his name. The proposal was accepted by everybody.
One of Nidjei Israel’s first tasks was to organize a house of prayer (Bet Medresh) where they could pray daily, but especially on the Sabbath and holidays.
The anxiety about having their own cemetery came up, because somebody had died and was going to be buried in a Christian cemetery.
At that moment, Mr. Adler came up with the news that Mr. Mentzer would donate a piece of land for the cemetery if a benevolent institution were to be created. When permit for the foundation was granted, Mr. Mentzer donated one thousand meters of land to the Nidjei Israel Benefit.
The Nidjei Israel Alliance was formed on August 19, 1924 and the document was protocolized on November 13, 1925.
The benevolent society continued renting a place on the 5 de Mayo 38 Alley until 1931 but membership was growing and there was not enough room and finally they decided to rent a house on Jesus María 3.
In 1933 Aarón Kletzel changed the name to Benevolent Alliance Nidjei Israel.
On January 27, 1937 they decided to buy land on Justo Sierra 71 and 73 and erect a synagogue. It was inaugurated on September 14, 1941.
From the very first years of Nidjei Israel’s creation several voices came up from the Ashkenazi Community in Mexico about the need to form a Kehillah, in the manner of European Kehillot (the idea had surfaced in 1926).
The Kehillah began its formal operations on January 1, 1957. It first board was made up of fifty four members, plus eleven collaborators from its subsidized organizations. Its first president was Simón Feldman.
The board’s plans, once its financial base was consolidated were:
To ensure the material existence of the Jewish school of the country.
To reduce school fees.
To buy new buses for the schools.
To edit a special publication about the Kehillah.
To obtain basic books for education.
To publish a children’s magazine.
To organize a youth excursion to Israel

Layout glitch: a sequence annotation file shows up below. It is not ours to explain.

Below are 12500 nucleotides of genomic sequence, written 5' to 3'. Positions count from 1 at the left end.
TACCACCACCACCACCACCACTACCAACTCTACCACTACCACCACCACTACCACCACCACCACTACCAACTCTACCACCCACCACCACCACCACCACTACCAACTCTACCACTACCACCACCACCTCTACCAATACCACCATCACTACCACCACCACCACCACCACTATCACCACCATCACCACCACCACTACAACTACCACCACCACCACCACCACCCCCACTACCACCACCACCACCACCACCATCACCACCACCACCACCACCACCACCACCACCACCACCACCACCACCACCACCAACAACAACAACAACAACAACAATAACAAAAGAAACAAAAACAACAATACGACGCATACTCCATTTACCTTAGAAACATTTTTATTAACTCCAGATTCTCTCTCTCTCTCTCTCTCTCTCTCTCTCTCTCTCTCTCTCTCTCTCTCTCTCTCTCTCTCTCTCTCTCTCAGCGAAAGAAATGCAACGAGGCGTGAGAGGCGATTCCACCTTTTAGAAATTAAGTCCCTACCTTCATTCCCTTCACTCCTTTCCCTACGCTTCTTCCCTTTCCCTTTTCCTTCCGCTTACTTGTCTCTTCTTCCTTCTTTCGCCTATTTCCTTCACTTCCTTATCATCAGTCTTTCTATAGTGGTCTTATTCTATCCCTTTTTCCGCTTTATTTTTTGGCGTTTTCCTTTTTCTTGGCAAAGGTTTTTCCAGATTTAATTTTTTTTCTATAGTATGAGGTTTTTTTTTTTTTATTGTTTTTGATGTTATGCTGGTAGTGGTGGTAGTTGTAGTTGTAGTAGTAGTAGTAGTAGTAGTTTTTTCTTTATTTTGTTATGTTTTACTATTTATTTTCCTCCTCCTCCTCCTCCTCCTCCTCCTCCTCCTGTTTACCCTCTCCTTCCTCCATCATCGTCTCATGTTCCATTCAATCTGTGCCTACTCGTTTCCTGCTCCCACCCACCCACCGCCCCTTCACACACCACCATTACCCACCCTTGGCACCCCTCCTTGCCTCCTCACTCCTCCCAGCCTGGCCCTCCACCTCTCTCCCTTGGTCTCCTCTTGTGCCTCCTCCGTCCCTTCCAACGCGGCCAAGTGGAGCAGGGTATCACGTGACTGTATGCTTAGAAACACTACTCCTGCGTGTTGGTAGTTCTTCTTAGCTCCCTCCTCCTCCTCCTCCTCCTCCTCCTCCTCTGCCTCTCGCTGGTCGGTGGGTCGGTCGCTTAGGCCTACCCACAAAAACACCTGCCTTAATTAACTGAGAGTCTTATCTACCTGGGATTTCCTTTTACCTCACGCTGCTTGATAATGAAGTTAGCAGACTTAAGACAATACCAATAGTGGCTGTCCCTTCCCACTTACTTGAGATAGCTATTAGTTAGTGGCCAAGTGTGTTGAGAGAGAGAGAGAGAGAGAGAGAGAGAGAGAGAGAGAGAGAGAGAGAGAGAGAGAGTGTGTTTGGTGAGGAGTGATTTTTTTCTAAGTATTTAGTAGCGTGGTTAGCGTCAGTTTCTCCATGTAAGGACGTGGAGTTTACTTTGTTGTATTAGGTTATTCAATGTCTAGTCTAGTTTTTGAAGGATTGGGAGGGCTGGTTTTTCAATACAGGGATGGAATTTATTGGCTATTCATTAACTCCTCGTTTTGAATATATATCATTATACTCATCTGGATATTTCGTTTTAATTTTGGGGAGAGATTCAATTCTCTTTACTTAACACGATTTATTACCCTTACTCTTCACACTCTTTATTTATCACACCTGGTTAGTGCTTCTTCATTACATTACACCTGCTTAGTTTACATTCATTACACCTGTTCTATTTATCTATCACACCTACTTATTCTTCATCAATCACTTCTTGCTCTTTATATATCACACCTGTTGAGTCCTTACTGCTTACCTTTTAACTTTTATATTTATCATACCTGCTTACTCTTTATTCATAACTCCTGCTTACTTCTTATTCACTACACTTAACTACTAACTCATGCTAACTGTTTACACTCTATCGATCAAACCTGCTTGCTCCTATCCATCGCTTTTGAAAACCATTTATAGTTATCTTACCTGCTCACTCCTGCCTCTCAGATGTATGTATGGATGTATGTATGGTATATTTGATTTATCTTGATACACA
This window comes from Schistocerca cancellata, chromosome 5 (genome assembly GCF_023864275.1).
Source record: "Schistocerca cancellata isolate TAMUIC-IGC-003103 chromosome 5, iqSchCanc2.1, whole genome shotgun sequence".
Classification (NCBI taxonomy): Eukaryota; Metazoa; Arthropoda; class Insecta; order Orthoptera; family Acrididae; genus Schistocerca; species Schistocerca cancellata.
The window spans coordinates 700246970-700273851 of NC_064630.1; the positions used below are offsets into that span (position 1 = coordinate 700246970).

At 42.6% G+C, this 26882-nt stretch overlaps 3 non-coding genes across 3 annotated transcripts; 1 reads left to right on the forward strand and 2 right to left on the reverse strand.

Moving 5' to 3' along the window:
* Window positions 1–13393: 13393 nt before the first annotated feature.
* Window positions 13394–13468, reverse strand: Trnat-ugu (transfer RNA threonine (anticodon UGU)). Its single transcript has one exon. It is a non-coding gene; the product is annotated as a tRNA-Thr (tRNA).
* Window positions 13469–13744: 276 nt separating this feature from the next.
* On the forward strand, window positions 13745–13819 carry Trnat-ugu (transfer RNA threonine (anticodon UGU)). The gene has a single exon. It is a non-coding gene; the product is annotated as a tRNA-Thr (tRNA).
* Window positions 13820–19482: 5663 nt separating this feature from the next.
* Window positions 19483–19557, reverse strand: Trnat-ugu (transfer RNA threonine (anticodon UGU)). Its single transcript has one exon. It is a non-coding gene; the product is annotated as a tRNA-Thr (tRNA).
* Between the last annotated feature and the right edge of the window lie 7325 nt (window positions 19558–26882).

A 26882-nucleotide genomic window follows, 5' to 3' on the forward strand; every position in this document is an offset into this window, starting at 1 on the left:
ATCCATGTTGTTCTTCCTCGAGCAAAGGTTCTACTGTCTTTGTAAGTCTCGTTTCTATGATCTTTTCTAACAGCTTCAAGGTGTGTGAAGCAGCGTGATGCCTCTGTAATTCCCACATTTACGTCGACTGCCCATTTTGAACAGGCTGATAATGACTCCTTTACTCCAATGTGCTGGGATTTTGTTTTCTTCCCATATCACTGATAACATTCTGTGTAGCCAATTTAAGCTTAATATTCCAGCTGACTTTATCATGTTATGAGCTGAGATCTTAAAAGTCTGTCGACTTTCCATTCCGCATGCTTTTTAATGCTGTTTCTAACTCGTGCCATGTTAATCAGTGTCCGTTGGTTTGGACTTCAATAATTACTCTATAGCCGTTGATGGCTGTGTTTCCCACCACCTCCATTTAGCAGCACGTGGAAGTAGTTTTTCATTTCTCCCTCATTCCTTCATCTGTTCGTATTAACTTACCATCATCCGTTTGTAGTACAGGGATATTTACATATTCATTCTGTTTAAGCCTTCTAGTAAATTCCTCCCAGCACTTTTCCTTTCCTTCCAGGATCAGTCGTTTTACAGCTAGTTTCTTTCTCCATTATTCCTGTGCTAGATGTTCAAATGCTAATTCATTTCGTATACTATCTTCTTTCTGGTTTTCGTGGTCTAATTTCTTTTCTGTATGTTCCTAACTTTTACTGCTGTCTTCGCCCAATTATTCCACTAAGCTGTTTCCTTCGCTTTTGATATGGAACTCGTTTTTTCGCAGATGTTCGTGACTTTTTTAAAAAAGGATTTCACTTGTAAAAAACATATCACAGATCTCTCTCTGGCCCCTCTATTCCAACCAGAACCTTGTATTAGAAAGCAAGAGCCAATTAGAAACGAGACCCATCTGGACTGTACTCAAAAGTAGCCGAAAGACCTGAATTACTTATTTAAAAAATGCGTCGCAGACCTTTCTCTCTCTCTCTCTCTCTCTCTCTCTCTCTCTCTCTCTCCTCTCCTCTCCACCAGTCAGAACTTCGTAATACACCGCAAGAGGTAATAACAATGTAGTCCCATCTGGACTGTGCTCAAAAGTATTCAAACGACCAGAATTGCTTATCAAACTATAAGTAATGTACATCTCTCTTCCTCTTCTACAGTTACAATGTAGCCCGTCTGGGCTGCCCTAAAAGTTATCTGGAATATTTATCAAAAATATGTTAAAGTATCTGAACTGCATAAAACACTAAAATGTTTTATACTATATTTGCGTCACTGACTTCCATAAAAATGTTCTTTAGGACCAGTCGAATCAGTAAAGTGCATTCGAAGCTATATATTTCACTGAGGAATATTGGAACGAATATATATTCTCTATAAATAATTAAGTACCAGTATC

To create a press to publish the work of Jewish writers in the country.
The 1988 elections renewed the board of the Ashkenazi Kehillah in Mexico. The winning list was headed by Jaime Bernstein and Israel Feldman; the latter was named president with vice-presidents Jaime Bernstein and Mendl Engelmayer.
After 1996 one of the president’s priorities was to approach all Ashkenazi institutions to try to bring them into the community fold. It tried to learn the problems in the schools, synagogues and other congregations to promote unity, because it felt that together much more could be done and there would be a much stronger Council.
There were new challenges and a solution had to be found as soon as possible. By petition of the Board and Ramat Shalom (an Ashkenazi synagogue) a decision was taken: to name a group of people from Ramat Shalom as well as from the Kehillah to perform a deep study of the Ashkenazi problems to present a new structure. Ramat Shalom’s position about its adherence to the Kehillah was clear and definite. This union could benefit both and in time reduce expenses and efforts. In 1997, the Ashkenazi Community Board was created.
The fonds is divided into six sections:
I) Record of Proceedings; II) Cultural Department; III) Eshel (Old People’s Home); IV) Religious Department; V) Administration; y VI) Department of Education (Vaad Hachinuch).
The documents belonging to this fondsallow us to reconstruct the history of the Kehillah. There is information about its presidents, of the meetings of its board, of the purchase of several pieces of land, building of its synagogues, various rulings, the change of name it has gone through in institutional life, etc.
2) FONDSOF THE MEXICAN JEWISH CENTRAL COMMITTEE (1938-1992).